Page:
Or so he hoped.
Arien was hurrying home and the lights were being kindled in the unusually quiet streets. The sea was strangely calm, and not a leave shivered in the windless sunset.
“Walk with me,” he pointed to Erestor and Hîrvegil, urging them to follow him to the stone terrace as the rest of his council dispersed in thoughtful silence to carry out their appointed tasks. He wanted to share that night's unsettling vision with them. Uinen's were usually less clear that Ulmo's, and there was no way of knowing when tehe things shown would happen. The sense of urgency, of impending doom was weighing heavily on him.
“All neighbour chiefs will be calling at their residents tonight, to explain the schedule and ensure an ordered process. Merenel has been marshalling the first crews and Ruilin is overseeing the loading as we speak.” Erestor summed up. “I should expect the first boats will be ready to depart by midnight, too…”
Círdan cast a look at his chief counselor. There was a hesitancy there that he knew well. “What is it, Erestor?”
His Nandorin counselor shifted restlessly. “It’s…well, I am worried about Megorlas and Lagortâl…It’s not unusual that they are delayed for half a day or so, but still, with the news from Brithombar…”
“As you say, it’s not unusal,” Hîrvegil chimed in curtly. “Let’s not get carried away. When they come for us they will surely use the protection of the Ered Wethrim and the Forest of Núath; Brithombar will be first on their way… Nargothrond’s hidden watches are our best line of protection…”
“How long since you last heard from them? Orodreth has gone to ground, and I doubt that he would risk...”
“I keep in touch with his captains, Erestor. I would be remiss in my duties if I did not keep intelligence…”
“Peace.” His unambiguous tone stopped the bickering. “Under any other circumstance I would agree with you, Hîrvegil. Yet, I am with Erestor in this… These are no normal times. I would be remiss in my duties if I did not pay attention to the signals. Get a search party ready in case they are not returned by sunset, Commander,” Círdan said. If Hîrvegil was about to disagree he would never know, for hurried footsteps caught their attention.
“Círdan! There you are!”
They all looked back to see Círdan’s housekeeper climbing the stone stairs two at a time, followed by one of Hîrvegil’s captains. Círdan’s heart skipped a beat. Gailiel was an even-tempered, resourceful elleth. For her to chase him herself rather than sending an errand-runner surely meant that something was very wrong indeed. Arminas worried expression confirmed his fears.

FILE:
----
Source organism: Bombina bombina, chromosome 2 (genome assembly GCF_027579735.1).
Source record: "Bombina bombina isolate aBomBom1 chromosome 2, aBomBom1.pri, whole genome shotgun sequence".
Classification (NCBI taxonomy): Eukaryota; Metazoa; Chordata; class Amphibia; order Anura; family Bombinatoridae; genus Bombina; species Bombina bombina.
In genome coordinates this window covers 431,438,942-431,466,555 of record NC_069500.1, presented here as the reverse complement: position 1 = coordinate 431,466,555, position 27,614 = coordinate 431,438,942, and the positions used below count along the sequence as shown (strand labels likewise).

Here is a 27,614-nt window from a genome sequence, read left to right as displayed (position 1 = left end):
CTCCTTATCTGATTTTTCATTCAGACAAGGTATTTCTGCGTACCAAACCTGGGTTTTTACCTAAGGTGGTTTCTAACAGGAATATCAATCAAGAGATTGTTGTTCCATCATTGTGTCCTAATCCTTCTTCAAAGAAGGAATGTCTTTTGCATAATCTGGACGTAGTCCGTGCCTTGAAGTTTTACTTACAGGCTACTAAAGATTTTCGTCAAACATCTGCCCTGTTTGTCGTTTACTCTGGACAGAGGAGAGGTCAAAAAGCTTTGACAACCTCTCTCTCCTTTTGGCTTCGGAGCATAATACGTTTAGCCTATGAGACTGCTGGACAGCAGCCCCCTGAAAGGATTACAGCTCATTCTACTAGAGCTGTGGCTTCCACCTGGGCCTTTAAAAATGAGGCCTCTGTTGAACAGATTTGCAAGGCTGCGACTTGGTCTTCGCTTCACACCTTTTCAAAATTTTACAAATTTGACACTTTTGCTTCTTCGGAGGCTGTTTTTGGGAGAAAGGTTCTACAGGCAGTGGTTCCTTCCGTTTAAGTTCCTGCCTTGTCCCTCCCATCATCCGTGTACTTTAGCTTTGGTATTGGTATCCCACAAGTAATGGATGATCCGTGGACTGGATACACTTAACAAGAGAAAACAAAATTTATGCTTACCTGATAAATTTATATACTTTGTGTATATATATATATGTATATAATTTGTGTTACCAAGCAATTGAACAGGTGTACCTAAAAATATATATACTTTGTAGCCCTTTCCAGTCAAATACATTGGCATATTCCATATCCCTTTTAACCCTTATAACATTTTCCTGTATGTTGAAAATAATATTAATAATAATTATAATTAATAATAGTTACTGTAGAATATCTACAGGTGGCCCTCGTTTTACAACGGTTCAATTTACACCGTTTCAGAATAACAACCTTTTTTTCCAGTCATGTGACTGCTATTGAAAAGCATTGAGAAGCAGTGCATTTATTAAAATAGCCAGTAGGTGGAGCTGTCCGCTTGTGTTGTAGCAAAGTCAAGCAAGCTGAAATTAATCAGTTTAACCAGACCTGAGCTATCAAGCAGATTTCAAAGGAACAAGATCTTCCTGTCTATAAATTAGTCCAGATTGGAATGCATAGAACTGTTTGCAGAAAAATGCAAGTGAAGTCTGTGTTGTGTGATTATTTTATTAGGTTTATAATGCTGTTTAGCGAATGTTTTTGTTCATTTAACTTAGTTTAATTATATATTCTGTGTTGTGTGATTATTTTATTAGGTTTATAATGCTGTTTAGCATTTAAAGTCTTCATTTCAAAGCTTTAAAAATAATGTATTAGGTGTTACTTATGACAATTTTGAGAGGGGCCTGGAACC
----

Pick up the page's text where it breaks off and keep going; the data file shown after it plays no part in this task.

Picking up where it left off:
“I cannot find Ereinion, Círdan...” she gasped. “Falaewen says that he was there in the morning for his sailing lessons, but then she is not sure he was back for knots practice at noon… none of the other children remember seeing him...”
“He was there at weapons practice,” Arminas chimed in, his face serious. “From what I have gathered, he had a fistfight with Hathol… Whatever happened, they decided to settle it down after practice…”
“Well, then, he surely must be sulking over there, up on the walls,” Círdan sighed, annoyed. He winced guiltily at the cold look Gailiel sent his way and shrugged in reluctant apology.
According to Erestor, ever since Círdan and his warriors left Ereinion had taken to stand in the westmost edge of the white walls that Finrod had erected, in a place that allowed a clear view of both the sea and the road, awaiting word. Distraught by news of his father’s death, which reached the Falas by Thorondor’s eagles well before they knew of the fate of the Falathrim force, Ereinion had withdrawn, lashing out at any attempt at comfort, hiding in that favoured corner, away from peering eyes, waiting.
His forlorn silhouette, alone on the walls, had been the first glimpse of home for Círdan and his bedraggled host on their sail back. It had warmed the Shipwright’s heart to learn how the lonesome child had stood there on the lookout, day after day, awaiting his return. But ever since, his relationship with his ward had been minimal. Ereinion shied from him, throwing himself into weapons practice and rejecting Cïrdan’s attempts at conversation or consolation. Deep inside, Círdan feared that the boy blamed him for surviving while his father had not.
“I already searched there, Shipwright,” his housekeeper shot back, annoyed. Of course she would. “As I said, I cannot find him anywhere!”
“What was the argument about?” Erestor asked.
“What’s that, over there?” Hîrvegil asked curtly over Arminas’ reply.
All eyes followed the comander’s pointing hand. An unknown light blazed in the northern horizon, too low for a star, too reddish to be Rána.
“That is no starlight…” Erestor ventured.
Círdan’s heart began to beat wildly.
“It’s not,” Hîrvegil confirmed grimly. “That’s the Barad Hen. The watch tower’s on fire, not just the beacon.”
“Do you think…?” Gailiel’s voice trembled, reluctant to give voice to their fears.
A wave of dread surged in Círdan. Thankfully, Hîrvegil took over with his customary cold blood.
“You might be right after all, Erestor. Arminas, round up two or three riders, and find me anyone who may have seen Hathol or Ereinion after weapons practice.” He turned then to Círdan as Arminas left at a run. “I will go after them myself, and send riders after Megorlas and Lagortâl, Círdan. This is no accident…”
“But we are in the middle of an evacuation, Commander, you cannot...”
“I can and I will, Erestor. Evacuation is your province, see that you hasten it as much as you can. I need to get a clearer reading of the military situation…It may still be that I was sorely mistaken about how long we had…I will bring them back, Círdan!”